Sometimes I think my memory is starting to fail in this old age of mine because I remember eating rabbit in spring (alternated with lamb dinners of course) but in reality rabbit is in season in autumn/winter, isn't it? Like the rest of game because that's when you want to make long and slow simmering stews that warm the home and fill it with cosy smells when it's cold outside.
And then, when I think about it, rabbit also reminds me of Panamá; mum gets in front of the stove and gets cooking for grandma and my cousins who don't tend to make rabbit themselves. Me I tend to stay away from the kitchen in that house because there isn't even a fan and I'm no friend of high temperatures so I just sit outside with my book and look up when the plates start coming out: rabbit for grandma and my cousins and arroz con pollo for mum and me because we didn't pay all that money to fly to the other side of the world to eat rabbit.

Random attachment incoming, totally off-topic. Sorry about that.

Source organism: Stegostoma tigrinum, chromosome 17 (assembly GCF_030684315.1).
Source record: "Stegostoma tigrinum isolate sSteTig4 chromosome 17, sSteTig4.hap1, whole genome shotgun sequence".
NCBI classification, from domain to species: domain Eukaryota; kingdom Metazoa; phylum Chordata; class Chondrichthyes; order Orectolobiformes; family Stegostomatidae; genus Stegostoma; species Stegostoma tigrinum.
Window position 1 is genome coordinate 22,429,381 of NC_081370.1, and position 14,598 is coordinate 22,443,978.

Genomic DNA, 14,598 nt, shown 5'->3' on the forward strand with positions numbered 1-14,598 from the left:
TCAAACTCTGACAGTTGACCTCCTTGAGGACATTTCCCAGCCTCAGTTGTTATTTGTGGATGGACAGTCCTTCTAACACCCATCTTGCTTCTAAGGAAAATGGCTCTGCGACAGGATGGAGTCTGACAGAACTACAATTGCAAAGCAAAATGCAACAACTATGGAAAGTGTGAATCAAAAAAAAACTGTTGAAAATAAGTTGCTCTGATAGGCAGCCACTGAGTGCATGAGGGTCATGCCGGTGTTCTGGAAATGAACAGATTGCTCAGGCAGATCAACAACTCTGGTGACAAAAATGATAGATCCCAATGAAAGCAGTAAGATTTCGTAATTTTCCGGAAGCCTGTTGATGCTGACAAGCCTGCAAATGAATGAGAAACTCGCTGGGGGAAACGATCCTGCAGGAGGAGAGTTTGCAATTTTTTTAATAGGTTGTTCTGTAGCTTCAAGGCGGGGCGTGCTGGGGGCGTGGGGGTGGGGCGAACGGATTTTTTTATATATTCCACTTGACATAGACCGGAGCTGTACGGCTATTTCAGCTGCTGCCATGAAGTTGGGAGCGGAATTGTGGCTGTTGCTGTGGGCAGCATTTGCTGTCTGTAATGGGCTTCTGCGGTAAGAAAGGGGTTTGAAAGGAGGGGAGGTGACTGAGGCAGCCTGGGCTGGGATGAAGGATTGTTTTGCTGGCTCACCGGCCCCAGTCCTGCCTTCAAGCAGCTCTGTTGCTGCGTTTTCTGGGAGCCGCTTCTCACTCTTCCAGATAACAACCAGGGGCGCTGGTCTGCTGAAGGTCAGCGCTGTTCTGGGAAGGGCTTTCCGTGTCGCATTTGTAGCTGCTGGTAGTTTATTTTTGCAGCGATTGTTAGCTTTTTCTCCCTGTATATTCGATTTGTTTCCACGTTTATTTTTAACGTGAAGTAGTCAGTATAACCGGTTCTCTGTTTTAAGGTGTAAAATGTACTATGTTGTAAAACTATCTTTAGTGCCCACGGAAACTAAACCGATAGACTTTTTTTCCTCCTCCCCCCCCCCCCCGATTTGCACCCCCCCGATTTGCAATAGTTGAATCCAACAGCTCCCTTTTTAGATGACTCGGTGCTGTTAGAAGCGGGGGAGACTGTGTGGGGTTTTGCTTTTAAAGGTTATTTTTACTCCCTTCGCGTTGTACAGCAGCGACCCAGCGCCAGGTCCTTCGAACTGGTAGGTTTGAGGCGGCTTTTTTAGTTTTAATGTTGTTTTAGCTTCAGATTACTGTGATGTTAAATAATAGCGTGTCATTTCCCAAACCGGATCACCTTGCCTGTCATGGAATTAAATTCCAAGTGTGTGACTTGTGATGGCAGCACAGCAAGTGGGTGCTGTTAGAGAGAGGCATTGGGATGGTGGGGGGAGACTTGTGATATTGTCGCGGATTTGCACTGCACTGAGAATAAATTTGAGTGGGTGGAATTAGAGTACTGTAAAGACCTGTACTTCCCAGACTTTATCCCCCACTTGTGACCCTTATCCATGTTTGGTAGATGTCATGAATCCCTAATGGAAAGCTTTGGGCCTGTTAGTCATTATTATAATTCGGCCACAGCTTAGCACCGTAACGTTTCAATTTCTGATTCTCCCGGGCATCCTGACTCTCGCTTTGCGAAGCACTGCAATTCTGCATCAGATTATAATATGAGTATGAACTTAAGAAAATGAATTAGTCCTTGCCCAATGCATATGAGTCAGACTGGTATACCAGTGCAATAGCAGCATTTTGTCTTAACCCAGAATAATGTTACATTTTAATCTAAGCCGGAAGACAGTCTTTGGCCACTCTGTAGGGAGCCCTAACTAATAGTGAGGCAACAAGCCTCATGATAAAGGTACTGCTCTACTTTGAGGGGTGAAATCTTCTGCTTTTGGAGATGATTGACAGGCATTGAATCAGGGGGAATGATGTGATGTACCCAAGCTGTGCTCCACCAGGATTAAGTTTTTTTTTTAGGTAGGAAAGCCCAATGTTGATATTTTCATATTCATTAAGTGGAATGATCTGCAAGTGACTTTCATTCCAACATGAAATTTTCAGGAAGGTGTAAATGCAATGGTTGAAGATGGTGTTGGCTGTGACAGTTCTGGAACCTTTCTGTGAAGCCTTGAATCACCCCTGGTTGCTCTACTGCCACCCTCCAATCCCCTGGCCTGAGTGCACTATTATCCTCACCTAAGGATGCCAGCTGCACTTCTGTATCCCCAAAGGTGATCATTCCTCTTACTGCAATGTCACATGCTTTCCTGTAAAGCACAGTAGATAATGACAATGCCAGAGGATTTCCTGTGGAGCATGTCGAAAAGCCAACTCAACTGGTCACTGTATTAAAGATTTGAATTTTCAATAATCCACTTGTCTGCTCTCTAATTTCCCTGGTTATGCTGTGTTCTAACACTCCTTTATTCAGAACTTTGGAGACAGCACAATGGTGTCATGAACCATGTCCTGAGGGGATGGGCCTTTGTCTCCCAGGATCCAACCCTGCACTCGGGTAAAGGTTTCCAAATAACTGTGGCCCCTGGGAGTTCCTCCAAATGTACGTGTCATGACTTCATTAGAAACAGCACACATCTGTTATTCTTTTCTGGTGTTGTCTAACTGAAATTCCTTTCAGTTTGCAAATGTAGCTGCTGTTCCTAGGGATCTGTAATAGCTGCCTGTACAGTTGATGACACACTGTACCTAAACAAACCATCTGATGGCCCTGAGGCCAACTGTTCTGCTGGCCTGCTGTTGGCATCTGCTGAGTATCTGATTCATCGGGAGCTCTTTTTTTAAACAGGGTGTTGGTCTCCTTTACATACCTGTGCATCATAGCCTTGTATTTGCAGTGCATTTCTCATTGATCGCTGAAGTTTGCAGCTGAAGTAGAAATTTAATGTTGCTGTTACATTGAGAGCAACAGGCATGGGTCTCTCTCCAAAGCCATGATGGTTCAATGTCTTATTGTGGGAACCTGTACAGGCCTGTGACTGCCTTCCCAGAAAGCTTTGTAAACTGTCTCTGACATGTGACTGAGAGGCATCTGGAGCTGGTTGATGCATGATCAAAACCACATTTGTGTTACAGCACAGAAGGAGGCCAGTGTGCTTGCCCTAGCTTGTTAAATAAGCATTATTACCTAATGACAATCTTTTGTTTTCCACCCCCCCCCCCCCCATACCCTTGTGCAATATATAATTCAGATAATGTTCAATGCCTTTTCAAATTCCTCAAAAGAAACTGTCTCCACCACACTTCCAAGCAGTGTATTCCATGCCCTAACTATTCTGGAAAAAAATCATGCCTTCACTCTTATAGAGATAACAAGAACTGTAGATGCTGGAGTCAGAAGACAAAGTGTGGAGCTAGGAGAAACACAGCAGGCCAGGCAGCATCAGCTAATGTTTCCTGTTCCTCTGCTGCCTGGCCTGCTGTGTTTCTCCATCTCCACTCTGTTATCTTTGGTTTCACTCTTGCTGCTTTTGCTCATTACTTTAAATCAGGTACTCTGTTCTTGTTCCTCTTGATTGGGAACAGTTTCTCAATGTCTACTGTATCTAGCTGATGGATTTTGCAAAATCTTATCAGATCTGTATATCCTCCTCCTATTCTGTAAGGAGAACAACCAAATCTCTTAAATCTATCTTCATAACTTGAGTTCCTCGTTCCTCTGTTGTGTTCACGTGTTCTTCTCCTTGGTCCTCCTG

I also like rabbit because it's cheap and in January we are all trying to save and with £3-4 I can feed at least 4 people without having to make roast chicken every time. I like being fancy every now and again! Oh, and obviously I like the fact that I can just put it in the pot with all the other ingredients and leave it there for a couple of hours whilst I enjoy my guests' company.
This recipe calls for taggiasche olives which are not black but that delicate plum colour you see only in small and sweet dark olives. If you cannot find taggiasche olives then use the sweetest dark olives you can find, if you were to use normal black olives it would not be quite right...
Rabbit with olive taggiasche
1 sprig fresh rosemary
1/2 cup taggiasche olives
4 garlic cloves crushed but with skins still on
1 fennel finely chopped (if you don't like fennel you could use courgette or peas)
1/4 cup capers
2 cups white wine
1 cup water
2 small red onions finely sliced
1/4 cup brown sugar
1 tbsp balsamic vinegar
3 tbsp extra virgin olive oil
Caramelise the onions by slowly browning them in 1tbsp of the olive oil with the balsamic vinegar and brown sugar. This will take about 40 minutes.
Set the onions aside.
Put the rest of the olive oil in a heavy bottom pan and heat up on a medium heat.
Add the garlic and rabbit and brown lightly.
Add all other ingredients including the caramelised onions, bring to a boil and then lower the heat to the minimum and let simmer for a couple of hours or until the rabbit meat is tender.